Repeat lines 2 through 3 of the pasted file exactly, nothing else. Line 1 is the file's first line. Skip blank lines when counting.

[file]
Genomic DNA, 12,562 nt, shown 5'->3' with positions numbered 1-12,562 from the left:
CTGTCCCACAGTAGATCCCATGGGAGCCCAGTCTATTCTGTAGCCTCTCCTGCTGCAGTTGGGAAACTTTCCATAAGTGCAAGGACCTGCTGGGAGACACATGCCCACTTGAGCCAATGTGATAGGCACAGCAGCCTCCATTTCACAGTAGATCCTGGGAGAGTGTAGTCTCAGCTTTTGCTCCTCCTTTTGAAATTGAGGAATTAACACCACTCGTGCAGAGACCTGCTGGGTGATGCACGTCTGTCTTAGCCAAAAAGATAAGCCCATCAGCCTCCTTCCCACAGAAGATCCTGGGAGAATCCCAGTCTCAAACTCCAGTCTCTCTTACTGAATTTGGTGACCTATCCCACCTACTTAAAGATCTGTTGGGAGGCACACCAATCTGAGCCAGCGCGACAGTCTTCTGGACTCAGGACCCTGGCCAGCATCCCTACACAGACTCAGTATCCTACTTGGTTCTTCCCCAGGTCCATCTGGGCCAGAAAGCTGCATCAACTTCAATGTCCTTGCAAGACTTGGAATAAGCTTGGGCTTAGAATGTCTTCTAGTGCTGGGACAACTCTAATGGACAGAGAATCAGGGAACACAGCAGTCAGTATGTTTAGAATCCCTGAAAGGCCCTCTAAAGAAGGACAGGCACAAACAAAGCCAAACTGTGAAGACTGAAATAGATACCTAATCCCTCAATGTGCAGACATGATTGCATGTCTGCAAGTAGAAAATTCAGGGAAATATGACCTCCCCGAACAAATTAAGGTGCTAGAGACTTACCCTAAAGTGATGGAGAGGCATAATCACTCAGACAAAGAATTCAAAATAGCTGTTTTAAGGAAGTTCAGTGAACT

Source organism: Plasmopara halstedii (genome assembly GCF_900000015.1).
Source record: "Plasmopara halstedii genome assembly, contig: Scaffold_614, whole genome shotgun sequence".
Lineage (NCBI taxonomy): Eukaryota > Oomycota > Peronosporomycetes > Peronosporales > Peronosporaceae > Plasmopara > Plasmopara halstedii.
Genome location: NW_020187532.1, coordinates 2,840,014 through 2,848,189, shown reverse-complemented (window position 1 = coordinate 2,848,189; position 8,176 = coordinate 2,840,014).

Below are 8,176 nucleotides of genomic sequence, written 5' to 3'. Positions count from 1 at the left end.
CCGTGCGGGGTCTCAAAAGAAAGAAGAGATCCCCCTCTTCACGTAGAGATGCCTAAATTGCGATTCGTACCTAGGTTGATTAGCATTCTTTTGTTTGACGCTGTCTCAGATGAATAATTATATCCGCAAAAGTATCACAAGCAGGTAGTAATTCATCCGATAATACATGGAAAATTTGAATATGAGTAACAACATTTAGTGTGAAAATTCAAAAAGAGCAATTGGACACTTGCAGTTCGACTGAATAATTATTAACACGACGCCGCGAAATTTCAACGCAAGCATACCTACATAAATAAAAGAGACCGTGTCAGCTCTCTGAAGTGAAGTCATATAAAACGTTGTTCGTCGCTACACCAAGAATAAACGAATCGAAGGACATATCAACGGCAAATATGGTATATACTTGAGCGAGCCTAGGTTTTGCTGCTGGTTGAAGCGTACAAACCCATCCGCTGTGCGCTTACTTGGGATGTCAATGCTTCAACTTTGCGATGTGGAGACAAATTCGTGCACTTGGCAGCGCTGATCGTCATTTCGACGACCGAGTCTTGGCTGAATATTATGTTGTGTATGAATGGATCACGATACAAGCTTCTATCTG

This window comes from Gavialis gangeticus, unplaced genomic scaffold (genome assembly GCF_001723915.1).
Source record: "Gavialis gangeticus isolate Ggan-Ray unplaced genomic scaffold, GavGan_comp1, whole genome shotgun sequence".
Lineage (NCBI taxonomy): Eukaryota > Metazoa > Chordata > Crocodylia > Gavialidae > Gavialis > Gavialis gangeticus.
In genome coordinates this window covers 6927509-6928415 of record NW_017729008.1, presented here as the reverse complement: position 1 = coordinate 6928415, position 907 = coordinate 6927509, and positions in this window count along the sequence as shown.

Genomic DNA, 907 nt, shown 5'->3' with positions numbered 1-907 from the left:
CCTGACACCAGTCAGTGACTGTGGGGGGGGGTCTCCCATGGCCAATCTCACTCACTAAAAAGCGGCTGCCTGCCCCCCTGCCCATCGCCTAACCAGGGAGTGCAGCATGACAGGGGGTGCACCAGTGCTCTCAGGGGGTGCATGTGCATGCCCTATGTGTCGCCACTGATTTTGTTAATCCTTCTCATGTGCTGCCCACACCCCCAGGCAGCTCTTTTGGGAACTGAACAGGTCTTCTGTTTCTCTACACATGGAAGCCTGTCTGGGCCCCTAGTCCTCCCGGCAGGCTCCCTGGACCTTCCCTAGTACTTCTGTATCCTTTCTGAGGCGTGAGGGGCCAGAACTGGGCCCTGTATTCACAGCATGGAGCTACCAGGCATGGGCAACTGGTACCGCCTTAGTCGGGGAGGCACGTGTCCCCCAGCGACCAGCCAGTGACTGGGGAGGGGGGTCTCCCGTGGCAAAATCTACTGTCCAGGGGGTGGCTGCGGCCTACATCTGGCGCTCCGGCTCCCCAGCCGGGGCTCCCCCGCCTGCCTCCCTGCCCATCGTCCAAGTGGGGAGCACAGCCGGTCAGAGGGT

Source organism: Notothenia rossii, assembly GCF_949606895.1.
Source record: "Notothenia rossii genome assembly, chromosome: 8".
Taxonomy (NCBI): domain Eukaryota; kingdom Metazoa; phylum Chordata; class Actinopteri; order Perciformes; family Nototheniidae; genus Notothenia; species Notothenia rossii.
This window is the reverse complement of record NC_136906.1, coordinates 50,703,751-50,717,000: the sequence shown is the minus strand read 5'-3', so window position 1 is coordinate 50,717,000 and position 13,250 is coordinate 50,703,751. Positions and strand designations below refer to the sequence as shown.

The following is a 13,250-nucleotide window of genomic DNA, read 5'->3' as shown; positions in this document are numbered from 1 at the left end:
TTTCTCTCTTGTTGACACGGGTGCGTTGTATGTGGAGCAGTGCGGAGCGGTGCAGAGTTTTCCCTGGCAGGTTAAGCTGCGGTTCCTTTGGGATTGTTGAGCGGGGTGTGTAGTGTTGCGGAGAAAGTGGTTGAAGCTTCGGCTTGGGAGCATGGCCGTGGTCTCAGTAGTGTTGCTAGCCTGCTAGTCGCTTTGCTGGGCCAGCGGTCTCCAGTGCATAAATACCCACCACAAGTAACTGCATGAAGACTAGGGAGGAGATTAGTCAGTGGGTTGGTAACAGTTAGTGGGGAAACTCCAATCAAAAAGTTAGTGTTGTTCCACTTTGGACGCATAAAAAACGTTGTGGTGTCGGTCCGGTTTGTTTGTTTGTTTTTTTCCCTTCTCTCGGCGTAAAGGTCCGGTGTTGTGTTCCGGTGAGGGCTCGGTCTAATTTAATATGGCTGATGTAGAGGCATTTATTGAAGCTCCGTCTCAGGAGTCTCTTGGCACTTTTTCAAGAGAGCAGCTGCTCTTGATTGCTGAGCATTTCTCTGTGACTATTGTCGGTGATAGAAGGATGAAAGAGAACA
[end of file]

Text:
CTGTCCCACAGTAGATCCCATGGGAGCCCAGTCTATTCTGTAGCCTCTCCTGCTGCAGTTGGGAAACTTTCCATAAGTGCAAGGACCTGCTGGGAGACACATGCCCACTTGAGCCAATGTGATAGGCACAGCAGCCTCCATTTCACAGTAGATCCTGGGAGAGTGTAGTCTCAGCTTTTGCTCCTCCTTTTGAAATTGAGGAATTAACACCACTCGTGCAGAGACCTGCTGGGTGATGCACGTCTGTCTTAGCCAAAAAGATAAGCCCATCAGCCTCCTTCCCACAGAAGATCCTGGGAGAATCCCAGTCTCAAACTCCAGTCTCTCTTACTGAATTTGGTGACCTATCCCACCTACTTAAAGATCTGTTGGGAGGCACACCAATCTGAGCCAGCGCGACAGTCTTCTGGACTCAGGACCCTGGCCAGCATCCCTACACAGACTCAGTATCCTACTTGGTTCTTCCCCAGGTCCATCTGGGCCAGAAAGCTGCATCAACTTCAATGTCCTTGCAAGACTTGGAATAAGCTTGGGCTTAGAATGTCTTCTAGTGCTGGGACAACTCTAATGGACAGAGAATCAGGGAACACAGCAGTCAGTATGTTTAGAATCCCTGAAAGGCCCTCTAAAGAAGGACAGGCACAAACAAAGCCAAACTGTGAAGACTGAAATAGATACCTAATCCCTCAATGTGCAGACATGATTGCATGTCTGCAAGTAGAAAATTCAGGGAAATATGACCTCCCCGAACAAATTAAGGTGCTAGAGACTTACCCTAAAGTGATGGAGAGGCATAATCACTCAGACAAAGAATTCAAAATAGCTGTTTTAAGGAAGTTCAGTGAACT

Source organism: Plasmopara halstedii (genome assembly GCF_900000015.1).